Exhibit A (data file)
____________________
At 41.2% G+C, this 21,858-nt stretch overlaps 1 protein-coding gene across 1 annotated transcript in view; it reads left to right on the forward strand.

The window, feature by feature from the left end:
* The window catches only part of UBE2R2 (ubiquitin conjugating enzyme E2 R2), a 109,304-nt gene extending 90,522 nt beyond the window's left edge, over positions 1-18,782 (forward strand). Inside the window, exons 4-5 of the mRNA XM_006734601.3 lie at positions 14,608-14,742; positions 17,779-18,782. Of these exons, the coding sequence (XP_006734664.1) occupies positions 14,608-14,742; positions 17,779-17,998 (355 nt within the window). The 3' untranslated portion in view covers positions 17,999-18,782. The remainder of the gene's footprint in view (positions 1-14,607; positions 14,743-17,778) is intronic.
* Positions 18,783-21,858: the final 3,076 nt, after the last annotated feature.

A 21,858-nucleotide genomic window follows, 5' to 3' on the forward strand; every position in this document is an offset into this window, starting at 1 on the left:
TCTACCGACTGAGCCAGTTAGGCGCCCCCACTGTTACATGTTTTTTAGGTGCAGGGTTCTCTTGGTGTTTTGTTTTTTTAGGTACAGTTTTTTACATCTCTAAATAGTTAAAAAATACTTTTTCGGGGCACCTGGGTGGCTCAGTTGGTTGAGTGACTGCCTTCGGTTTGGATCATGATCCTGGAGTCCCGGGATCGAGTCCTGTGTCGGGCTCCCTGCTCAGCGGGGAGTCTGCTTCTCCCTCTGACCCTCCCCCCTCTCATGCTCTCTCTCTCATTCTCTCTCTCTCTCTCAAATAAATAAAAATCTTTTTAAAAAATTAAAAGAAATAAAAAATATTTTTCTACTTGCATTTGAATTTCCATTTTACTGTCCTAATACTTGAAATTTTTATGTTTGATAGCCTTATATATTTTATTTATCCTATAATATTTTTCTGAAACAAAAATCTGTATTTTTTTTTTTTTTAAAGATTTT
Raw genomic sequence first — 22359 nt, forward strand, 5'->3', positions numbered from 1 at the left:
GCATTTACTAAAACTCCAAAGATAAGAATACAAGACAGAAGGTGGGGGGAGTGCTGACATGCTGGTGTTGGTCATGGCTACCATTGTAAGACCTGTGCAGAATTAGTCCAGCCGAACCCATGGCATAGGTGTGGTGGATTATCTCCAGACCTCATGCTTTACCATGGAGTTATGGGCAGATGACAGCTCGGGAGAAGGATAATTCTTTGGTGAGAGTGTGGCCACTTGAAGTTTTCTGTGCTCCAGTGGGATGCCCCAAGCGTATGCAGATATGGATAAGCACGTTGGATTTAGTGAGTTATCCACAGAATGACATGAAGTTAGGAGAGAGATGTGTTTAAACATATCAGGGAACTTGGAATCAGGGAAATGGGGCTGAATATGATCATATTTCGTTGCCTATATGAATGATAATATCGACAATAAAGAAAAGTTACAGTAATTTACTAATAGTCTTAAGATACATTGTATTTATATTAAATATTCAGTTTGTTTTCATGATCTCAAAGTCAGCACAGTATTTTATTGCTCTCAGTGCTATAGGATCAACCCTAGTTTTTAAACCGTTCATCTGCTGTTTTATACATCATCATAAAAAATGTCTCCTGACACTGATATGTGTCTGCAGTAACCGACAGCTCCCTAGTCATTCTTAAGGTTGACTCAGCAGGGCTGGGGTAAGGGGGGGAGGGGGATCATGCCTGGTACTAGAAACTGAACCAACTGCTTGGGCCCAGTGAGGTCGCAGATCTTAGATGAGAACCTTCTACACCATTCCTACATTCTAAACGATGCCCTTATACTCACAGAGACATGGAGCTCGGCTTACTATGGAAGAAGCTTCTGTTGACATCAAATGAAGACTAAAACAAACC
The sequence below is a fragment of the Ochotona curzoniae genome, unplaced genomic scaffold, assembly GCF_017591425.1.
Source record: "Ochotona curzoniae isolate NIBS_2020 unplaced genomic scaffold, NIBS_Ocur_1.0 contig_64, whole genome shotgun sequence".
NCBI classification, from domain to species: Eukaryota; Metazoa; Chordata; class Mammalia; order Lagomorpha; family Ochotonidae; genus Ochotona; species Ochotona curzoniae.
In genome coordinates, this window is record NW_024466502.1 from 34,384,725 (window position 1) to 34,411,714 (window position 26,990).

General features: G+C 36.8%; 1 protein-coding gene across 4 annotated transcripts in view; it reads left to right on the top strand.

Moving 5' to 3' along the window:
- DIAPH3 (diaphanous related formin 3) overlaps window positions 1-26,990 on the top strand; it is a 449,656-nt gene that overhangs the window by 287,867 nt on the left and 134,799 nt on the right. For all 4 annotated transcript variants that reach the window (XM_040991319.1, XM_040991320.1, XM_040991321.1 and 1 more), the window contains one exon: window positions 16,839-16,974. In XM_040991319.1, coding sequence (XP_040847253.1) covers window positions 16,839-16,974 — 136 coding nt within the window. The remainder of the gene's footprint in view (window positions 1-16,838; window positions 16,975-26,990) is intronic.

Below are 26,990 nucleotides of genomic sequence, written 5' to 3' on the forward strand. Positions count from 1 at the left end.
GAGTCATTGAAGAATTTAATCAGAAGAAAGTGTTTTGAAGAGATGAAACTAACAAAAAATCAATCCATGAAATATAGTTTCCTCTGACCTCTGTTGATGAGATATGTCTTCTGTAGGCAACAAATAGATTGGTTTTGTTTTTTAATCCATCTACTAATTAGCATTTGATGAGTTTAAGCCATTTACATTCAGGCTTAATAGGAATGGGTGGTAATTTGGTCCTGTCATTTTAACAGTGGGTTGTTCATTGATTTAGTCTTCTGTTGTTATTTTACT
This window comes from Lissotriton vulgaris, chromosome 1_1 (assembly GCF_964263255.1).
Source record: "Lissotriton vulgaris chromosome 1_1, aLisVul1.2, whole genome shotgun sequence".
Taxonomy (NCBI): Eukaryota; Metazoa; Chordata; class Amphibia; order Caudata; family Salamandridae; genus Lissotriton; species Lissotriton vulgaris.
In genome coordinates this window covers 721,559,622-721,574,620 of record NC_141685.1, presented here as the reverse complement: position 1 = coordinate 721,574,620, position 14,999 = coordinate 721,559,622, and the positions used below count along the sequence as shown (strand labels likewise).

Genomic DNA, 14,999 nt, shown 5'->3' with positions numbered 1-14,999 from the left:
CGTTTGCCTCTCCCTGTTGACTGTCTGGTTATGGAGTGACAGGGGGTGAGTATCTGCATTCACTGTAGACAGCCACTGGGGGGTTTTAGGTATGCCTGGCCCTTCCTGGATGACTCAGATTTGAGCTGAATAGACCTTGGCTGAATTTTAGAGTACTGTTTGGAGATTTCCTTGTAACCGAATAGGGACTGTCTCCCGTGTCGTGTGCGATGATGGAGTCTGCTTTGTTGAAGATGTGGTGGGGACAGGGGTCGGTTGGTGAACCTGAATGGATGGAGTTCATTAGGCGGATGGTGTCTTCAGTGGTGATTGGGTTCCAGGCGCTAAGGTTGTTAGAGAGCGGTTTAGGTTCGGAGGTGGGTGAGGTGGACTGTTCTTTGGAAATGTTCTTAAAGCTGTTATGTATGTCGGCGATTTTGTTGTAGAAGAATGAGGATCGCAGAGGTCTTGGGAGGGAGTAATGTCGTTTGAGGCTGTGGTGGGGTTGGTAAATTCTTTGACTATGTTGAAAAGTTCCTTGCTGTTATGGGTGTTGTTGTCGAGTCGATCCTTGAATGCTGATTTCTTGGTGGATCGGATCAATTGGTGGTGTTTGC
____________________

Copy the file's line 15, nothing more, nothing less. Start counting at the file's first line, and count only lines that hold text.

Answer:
- DIAPH3 (diaphanous related formin 3) overlaps window positions 1-26,990 on the top strand; it is a 449,656-nt gene that overhangs the window by 287,867 nt on the left and 134,799 nt on the right. For all 4 annotated transcript variants that reach the window (XM_040991319.1, XM_040991320.1, XM_040991321.1 and 1 more), the window contains one exon: window positions 16,839-16,974. In XM_040991319.1, coding sequence (XP_040847253.1) covers window positions 16,839-16,974 — 136 coding nt within the window. The remainder of the gene's footprint in view (window positions 1-16,838; window positions 16,975-26,990) is intronic.